The report attributed this massive growth in GDP, but lack of growth in employment, income and population to the fact that “natural gas extraction is one of the least labor-intensive activities in the U.S. economy with less than 10 cents of every dollar earned allocated to labor.”
Chadsey, of OOGA, says to disregard federal data and look at the quarterly state production data operators turn in to the Ohio Department of Natural Resources Division of Oil and Gas, which he says shows “production continues to go up, quarter over quarter, year over year.”
A missive from Energy In Depth, an online publication run by the Independent Petroleum Association of America, points to a 2023 Cleveland State University and JobsOhio study that shows oil and gas has invested more than $100 billion into Ohio’s economy, “acting as an essential economic lifeblood to the Buckeye State.”
Mandi Risko, with Energy In Depth, said ORVI ignored critical factors supporting growth, like millions of dollars in impact fees paid by operators in Pennsylvania and ad valorem, or property taxes, paid in Ohio. She added that the report’s “cherry-picked data is hardly reflective of what the Appalachian communities have experienced” and “leaves out the what the poverty and economic rates would be without oil and gas.”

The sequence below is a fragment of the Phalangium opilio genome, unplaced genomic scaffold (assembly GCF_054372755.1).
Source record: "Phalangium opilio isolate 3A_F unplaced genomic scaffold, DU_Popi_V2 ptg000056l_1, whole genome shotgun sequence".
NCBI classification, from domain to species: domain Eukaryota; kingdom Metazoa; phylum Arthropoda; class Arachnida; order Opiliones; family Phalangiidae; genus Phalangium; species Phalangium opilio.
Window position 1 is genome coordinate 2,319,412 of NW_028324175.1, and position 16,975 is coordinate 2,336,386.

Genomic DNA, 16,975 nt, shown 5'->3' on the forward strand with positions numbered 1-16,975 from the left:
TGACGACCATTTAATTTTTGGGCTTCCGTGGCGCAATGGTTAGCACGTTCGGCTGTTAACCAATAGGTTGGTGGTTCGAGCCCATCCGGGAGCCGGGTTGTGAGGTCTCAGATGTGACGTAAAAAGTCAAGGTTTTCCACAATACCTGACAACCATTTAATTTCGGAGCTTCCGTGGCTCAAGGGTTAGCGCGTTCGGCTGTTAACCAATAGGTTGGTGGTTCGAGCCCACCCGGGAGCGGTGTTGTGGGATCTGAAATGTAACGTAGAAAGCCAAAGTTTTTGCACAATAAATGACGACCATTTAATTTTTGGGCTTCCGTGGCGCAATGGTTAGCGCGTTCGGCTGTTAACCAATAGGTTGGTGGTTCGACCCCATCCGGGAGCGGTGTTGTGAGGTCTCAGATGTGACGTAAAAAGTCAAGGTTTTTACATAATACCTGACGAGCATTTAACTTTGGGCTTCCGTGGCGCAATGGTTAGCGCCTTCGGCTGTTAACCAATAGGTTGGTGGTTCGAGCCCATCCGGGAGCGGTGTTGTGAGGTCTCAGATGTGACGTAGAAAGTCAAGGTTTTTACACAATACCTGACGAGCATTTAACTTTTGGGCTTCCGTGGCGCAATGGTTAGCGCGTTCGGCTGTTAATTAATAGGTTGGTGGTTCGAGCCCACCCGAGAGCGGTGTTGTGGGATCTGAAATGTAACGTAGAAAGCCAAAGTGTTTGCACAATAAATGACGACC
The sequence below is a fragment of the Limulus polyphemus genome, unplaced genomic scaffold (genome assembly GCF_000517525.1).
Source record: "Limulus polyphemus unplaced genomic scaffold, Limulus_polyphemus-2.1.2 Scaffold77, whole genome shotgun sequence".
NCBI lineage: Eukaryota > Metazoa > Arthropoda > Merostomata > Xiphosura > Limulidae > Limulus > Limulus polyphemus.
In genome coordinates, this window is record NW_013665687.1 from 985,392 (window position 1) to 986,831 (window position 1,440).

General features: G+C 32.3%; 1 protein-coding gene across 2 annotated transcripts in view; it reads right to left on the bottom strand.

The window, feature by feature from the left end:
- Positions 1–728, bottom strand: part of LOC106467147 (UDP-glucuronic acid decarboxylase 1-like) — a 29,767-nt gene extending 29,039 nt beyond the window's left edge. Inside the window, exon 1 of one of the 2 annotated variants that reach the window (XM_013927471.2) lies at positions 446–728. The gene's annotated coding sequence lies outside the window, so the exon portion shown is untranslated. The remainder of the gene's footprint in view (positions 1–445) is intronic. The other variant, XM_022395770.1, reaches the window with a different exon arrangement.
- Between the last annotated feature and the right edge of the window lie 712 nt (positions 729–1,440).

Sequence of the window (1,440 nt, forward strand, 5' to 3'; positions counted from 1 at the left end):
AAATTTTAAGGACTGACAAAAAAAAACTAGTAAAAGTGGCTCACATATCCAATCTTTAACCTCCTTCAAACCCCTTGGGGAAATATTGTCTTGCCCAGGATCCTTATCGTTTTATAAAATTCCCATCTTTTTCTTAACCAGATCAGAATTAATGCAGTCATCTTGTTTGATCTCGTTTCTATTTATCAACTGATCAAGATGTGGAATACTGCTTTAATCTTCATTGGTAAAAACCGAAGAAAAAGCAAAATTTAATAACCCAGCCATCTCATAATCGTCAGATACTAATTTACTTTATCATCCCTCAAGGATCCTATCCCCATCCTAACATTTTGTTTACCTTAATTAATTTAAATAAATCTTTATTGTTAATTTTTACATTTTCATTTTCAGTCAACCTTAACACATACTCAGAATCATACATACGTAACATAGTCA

Jobs. Industry sources referred to an Ohio Department of Jobs and Family Services Ohio Shale April 2020 report. Data from ODJFS shows that in Ohio, between the years of 2011 and 2019, employment grew in all areas except the Northwest region, where there was little drilling activity. The West, Northeast and Southeast all saw a significant increase in shale-related jobs.
The natural gas industry was not spared impacts by the COVID-19 pandemic. It too saw a drop in employment rates. In March 2020, Ohio had an unemployment rate of 5.5%, higher than the U.S. average of 4.4%. Nevertheless, Ohio gas-producing counties experienced worse unemployment rates than the U.S. during this time, despite natural gas production soaring, the ORVI report said.
“It can be argued that the Appalachian natural gas boom did to a degree help protect job growth in the Frackalachian counties from the worst ravages of the Great Recession. But it can be equally persuasively argued that the gas industry helped drive job loss in the years prior to and during the COVID recession,” O’Leary said.
According to the latest available data from the American Petroleum Institute, gathered in 2021, Pennsylvania employed 423,700 people in the natural gas industry, Ohio employed 351,530 and West Virginia employed 73,120.
Regardless of how the numbers are interpreted and by whom, Chadsey said members of the Ohio Oil and Gas Association and others in the industry “call St. Clairsville and Cambridge and Salem home.”
So we have every incentive to make sure that we’re doing operations responsibly. This is home for us and that’s often forgotten in this conversation,” he said.
(Reporter Liz Partsch can be reached at firstname.lastname@example.org. Editor Rachel Wagoner contributed to this report and can be reached at email@example.com or 724-201-1544.)